I suspect I’ve told too many people these last several months that I have concerns about being able to create a quality swaddle for our baby once it’s been born, because now I have something on the order of a dozen swaddles. If the sage green velcro-fastening fleece doesn’t work, there’s a stretchable muslin swaddler with little bees on it that all of the Who’s Who in LA are using for their little ones. If that one isn’t a good fit for our baby Houdini, then I have a broad blanket I can use, or an inspired-by-NASA breathable swath of material that one friend swears by. The only piece of equipment I seem to be lacking is an auto-swaddler, but I suppose it’s not sitting in our nursery because it doesn’t exist. Maybe I should file for a patent. Patents are all the rage right now.
We had our second baby shower yesterday, and it was comforting to see so much support there. As we sat in the shade of a chestnut tree, we laughed about the clearly erroneous parenting advice from Susanne’s colleagues and friends. Stop the crawlers from getting into trouble with a staple gun. Tell the baby to prepare its own damn bottle. It got worse from there, and isn’t fit for public consumption, really. (Read: There’s a reason why the DIY Channel doesn’t have a show on bris ceremonies.)
Armed with a long list of what to do and not do, we giggled as we unwrapped many presents, smiling with each new swaddler. I should have told people I was afraid I’d never learn how to earn a million dollars in my lifetime, but it’s my fault for not thinking big, I suppose. After all, the greatest expected expense for our children will be their college education, and since Susanne’s a professor, she’ll have some kind of tuition benefit available…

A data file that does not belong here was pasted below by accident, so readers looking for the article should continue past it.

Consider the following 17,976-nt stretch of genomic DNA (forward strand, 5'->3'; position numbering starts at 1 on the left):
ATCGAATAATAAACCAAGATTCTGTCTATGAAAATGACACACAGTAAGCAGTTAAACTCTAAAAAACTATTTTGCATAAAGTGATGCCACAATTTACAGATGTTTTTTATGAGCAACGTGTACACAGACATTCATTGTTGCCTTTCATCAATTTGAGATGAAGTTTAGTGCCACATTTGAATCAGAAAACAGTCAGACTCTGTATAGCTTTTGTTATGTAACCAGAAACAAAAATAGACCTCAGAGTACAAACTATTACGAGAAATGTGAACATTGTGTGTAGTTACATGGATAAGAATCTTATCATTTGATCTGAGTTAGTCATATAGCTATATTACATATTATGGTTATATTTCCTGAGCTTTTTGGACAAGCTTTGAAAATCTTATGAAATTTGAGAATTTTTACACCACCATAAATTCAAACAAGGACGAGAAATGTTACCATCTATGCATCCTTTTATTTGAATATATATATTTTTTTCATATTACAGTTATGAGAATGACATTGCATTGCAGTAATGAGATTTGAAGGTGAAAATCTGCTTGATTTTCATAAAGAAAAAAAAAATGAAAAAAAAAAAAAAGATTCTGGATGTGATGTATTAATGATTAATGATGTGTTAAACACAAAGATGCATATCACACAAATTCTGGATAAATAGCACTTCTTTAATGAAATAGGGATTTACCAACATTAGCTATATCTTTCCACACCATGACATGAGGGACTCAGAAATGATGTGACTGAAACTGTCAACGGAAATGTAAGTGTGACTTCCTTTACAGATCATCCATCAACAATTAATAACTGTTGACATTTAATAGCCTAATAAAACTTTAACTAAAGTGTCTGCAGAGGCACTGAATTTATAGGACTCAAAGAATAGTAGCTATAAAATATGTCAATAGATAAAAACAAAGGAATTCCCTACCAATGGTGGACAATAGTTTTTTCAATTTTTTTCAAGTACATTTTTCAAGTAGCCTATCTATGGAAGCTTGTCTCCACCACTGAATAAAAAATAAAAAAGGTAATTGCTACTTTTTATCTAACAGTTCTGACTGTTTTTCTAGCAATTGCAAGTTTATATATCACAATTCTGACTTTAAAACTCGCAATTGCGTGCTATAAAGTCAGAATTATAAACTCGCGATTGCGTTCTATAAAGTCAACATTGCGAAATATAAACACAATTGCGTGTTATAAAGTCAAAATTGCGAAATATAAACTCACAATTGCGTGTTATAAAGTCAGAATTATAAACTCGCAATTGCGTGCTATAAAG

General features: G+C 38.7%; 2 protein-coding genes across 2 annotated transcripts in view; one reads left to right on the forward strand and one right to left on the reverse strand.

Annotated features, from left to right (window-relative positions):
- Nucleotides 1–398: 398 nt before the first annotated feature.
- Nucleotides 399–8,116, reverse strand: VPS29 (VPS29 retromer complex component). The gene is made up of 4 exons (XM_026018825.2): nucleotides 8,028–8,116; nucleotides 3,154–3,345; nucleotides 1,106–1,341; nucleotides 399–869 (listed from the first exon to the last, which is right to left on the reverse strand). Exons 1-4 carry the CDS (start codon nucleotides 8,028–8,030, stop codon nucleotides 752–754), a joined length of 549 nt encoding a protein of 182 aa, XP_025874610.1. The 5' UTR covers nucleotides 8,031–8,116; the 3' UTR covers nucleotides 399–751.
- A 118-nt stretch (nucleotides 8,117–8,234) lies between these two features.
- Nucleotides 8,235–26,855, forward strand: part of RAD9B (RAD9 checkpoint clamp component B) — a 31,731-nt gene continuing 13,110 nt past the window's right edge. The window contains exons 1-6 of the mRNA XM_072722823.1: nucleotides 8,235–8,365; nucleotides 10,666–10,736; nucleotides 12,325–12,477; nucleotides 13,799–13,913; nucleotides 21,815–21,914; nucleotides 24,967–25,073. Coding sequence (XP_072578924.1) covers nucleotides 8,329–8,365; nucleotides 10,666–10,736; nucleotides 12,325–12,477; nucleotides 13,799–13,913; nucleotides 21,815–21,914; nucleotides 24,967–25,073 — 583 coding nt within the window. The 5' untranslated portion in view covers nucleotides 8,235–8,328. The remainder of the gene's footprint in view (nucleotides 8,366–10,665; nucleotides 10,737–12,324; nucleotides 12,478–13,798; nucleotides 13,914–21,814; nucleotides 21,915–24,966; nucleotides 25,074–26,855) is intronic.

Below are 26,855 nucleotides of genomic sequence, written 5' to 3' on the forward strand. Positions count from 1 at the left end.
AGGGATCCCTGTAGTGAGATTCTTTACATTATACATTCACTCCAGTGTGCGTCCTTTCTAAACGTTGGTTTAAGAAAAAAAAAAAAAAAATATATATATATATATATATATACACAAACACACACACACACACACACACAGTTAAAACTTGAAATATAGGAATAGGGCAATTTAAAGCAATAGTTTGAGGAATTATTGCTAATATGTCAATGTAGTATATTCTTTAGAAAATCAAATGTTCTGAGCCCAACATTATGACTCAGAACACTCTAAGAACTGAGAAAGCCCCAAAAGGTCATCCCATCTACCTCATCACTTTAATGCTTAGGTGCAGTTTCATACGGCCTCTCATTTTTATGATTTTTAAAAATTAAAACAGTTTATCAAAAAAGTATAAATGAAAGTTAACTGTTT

Oh, wait. Higher education is starting to pull away from offering those benefits, frustratingly enough. Although there is a history of women working low-paying secretarial jobs at colleges and universities across the country just so they could afford top-rate educations for their kids, well, this is the 21st Century economy, and those histories are suddenly unreasonable expectations for staff and faculty.
But this is about swaddling, darn it, not financial vanishing acts. I really think I am ready for swaddling. I have practiced on all manner of dolls, which I understand, don’t wriggle with the same capacity as a baby human. To date, I have succeeded in swaddling:
- The doll from our baby class, which had a bad case of rigor mortis
- Susanne’s old Cabbage Patch doll
- A Hermey doll, the elf who dreams of being a dentist from Rudolph the Red-Nosed Reindeer
- My cat Willie, but he was a weak-willed feline who capitulated too easily to my 11-year-old self’s obsession with wrapping him up in a blanket
I’m sure that somehow, all of these experiences overlap into some kind of adequate swaddling prowess. Maybe.
Part of my confusion stems from the warm soft fact that everyone has a different method of swaddling, and some of these swaddles only work in certain configurations. There’s the Dr. Karp method of “up, down, up, down,” there’s the LA muslin half-diamond with the final tuck in front, the velcro simple-across-the-torso, and the so-called “Australian method,” where the legs are left free. It’s the new parent version of ways to tie a neck tie, which I also find rather confounding (I’m a half Windsor knot man, myself).
I’m sure my practicing and fretting over this issue will either be resolved in the first few days that our little one is on earth, or I’m going to invest in some ear plugs. I’ll just have to remember to procure some for Susanne, too.